Samsung repair mode
It is becoming increasingly difficult for phone companies to provide trustworthy after-sales services in the modern world. While some have taken the matter into their own hands and are fighting big tech companies to let the users repair their smartphones in the comfort of their homes, many of us still visit a service center when a repair is needed. And even handing your smartphone for repair isn’t safe anymore.
Samsung’s new Repair Mode feature for Galaxy smartphones aims to solve at least one of the problems users face when giving away their smartphones for repair — protecting their data while their phone is in the hands of the technician. In the article below, we talk all about how Samsung Repair Mode works, how you can enable it on your Galaxy smartphone, and other precautions that you should take when you send in your smartphone for repair.
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What is Samsung Repair Mode?
Samsung Repair Mode is for those who do not wish to wipe their device before sending it for repair or let the technicians access their personal information. The repair mode will give limited access to the technicians who fix your phone. Once you enable it on your Samsung Galaxy device, all of your personal data, including pictures, messages, files, apps, and accounts, will be hidden from the technicians.
It won’t completely lock down the device. Instead, the technician will be able to use the device in the default state with blank data, so they can still poke around and test your device thoroughly. And once the phone is fully fixed, you will be able to disable the repair mode and get back all the data. This is especially useful for those who want their data to remain private when they send their smartphone for repairs.
How it works
Samsung doesn’t (explicitly) explain how the repair mode works, but Android has a couple of built-in tools that make it easy to implement such a feature. Android supports multiple user profiles, so Samsung could just be generating a “guest” user with no personal data of the user. Alternatively, Samsung may be locking the entire user data partition. Nonetheless, the repair technicians only get access to a read-only system partition that houses all the files they might require for testing, and your personal data remains safe.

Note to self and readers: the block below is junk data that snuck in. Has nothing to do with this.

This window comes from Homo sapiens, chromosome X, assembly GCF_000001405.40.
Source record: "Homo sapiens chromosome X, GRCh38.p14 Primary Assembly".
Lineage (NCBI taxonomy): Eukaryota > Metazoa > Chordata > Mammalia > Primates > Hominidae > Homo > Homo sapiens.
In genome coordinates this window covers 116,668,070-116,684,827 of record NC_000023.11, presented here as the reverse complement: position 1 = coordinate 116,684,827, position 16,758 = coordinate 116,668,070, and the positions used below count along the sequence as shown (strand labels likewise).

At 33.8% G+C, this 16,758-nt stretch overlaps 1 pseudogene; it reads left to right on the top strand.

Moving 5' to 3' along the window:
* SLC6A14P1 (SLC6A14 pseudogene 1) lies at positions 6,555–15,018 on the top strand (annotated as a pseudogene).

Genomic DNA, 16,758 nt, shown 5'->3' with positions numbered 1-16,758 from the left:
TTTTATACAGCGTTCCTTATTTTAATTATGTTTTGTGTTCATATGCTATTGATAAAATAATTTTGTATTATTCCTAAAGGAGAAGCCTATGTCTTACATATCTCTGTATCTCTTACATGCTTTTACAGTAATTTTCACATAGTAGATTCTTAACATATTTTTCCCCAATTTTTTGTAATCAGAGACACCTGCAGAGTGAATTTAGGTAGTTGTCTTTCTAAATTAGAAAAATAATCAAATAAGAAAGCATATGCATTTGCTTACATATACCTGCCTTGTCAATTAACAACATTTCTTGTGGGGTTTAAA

How to enable Repair Mode before sending in your phone for repair?
Once the Repair Mode is available on your Samsung smartphone (learn more about the feature’s availability here), enabling the feature is fairly straightforward. On your Galaxy smartphone, head over to Settings → Battery and Device Care → Repair Mode → Enable. After you tap Enable, a pop-up will appear asking you to generate a log.
These logs contain essential information for repairs, such as recent app crashes, and help the technician better understand your smartphone’s problem. Samsung notes that logs contain no personal information of the user.
Upon generating the log, your smartphone will restart in repair mode. As noted above, the technician will only be able to see your default apps and settings in Repair Mode, thereby protecting your privacy.
How to exit Repair Mode after receiving your phone back?
Once your smartphone’s repair is complete, the technician will return the phone to you with Repair Mode enabled. To exit Repair Mode and get back access to your data, just restart your Samsung Galaxy smartphone as you normally would. After you authenticate it using a password or PIN, the phone will return back to its pre-activation state. It’s also important to note that any file downloaded during the repair process will be permanently deleted from the device.
Samsung Repair Mode: Compatible devices and availability
For now, Samsung Repair Mode is available only on the Galaxy S21 series in Korea. The company is initially testing the feature exclusively on the Galaxy S21 series in Korea but says it will be expanded to other flagship smartphones and regions in the near future.
Other precautionary steps that you should take before sending into your device for repair
Here are some of the best practices you should always follow when you hand in your smartphone for repair:
Back up your phone: Even though Samsung is making it easier to hide personal data, it is strongly advised to take a backup of all your important files before sending in your smartphone for repair. In case things go south or the repair requires a hardware change, say a full mainboard swap, Repair Mode won’t be able to help much.
Remove your SIM card and external storage card: If your SIM or external storage card falls into the wrong hands, then it may be misused. So it’s important to remove the SIM card (and eSIM if your smartphone supports it) and microSD card from your smartphone before repairs.
Take note of your IMEI: International Mobile Equipment Identity or IMEI is a unique fifteen-digit number every phone has. The IMEI will allow you to determine if the phone you received after the repair is the same one you handed over instead of another unit of the same brand and model.